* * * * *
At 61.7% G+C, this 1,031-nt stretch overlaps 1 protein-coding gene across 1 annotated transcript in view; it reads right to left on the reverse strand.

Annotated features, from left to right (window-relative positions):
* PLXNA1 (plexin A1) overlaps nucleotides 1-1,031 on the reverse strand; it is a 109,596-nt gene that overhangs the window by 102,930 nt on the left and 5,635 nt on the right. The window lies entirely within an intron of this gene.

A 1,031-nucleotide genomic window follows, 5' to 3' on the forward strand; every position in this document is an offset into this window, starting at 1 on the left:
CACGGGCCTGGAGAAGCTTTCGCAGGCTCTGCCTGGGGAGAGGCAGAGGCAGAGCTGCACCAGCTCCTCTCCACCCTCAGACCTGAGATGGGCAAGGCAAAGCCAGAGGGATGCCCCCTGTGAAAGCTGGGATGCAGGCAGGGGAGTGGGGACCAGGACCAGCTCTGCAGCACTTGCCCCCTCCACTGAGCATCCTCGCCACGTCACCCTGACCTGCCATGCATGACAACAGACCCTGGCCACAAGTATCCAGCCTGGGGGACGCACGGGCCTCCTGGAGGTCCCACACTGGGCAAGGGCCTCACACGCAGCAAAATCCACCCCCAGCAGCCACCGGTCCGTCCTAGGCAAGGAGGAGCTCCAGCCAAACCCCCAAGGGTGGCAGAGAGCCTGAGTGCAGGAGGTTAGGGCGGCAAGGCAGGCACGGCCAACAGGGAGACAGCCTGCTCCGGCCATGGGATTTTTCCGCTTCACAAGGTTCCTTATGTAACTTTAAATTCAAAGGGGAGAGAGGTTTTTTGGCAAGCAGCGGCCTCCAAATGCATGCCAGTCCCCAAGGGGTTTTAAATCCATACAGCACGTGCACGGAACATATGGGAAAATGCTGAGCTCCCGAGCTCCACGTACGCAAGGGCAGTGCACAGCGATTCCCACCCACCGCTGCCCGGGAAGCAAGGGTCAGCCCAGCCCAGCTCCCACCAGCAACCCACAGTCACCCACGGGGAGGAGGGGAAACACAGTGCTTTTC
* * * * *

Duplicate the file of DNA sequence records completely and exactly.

At 61.7% G+C, this 1,031-nt stretch overlaps 1 protein-coding gene across 1 annotated transcript in view; it reads right to left on the reverse strand.

Annotated features, from left to right (window-relative positions):
* PLXNA1 (plexin A1) overlaps nucleotides 1-1,031 on the reverse strand; it is a 109,596-nt gene that overhangs the window by 102,930 nt on the left and 5,635 nt on the right. The window lies entirely within an intron of this gene.

A 1,031-nucleotide genomic window follows, 5' to 3' on the forward strand; every position in this document is an offset into this window, starting at 1 on the left:
CACGGGCCTGGAGAAGCTTTCGCAGGCTCTGCCTGGGGAGAGGCAGAGGCAGAGCTGCACCAGCTCCTCTCCACCCTCAGACCTGAGATGGGCAAGGCAAAGCCAGAGGGATGCCCCCTGTGAAAGCTGGGATGCAGGCAGGGGAGTGGGGACCAGGACCAGCTCTGCAGCACTTGCCCCCTCCACTGAGCATCCTCGCCACGTCACCCTGACCTGCCATGCATGACAACAGACCCTGGCCACAAGTATCCAGCCTGGGGGACGCACGGGCCTCCTGGAGGTCCCACACTGGGCAAGGGCCTCACACGCAGCAAAATCCACCCCCAGCAGCCACCGGTCCGTCCTAGGCAAGGAGGAGCTCCAGCCAAACCCCCAAGGGTGGCAGAGAGCCTGAGTGCAGGAGGTTAGGGCGGCAAGGCAGGCACGGCCAACAGGGAGACAGCCTGCTCCGGCCATGGGATTTTTCCGCTTCACAAGGTTCCTTATGTAACTTTAAATTCAAAGGGGAGAGAGGTTTTTTGGCAAGCAGCGGCCTCCAAATGCATGCCAGTCCCCAAGGGGTTTTAAATCCATACAGCACGTGCACGGAACATATGGGAAAATGCTGAGCTCCCGAGCTCCACGTACGCAAGGGCAGTGCACAGCGATTCCCACCCACCGCTGCCCGGGAAGCAAGGGTCAGCCCAGCCCAGCTCCCACCAGCAACCCACAGTCACCCACGGGGAGGAGGGGAAACACAGTGCTTTTC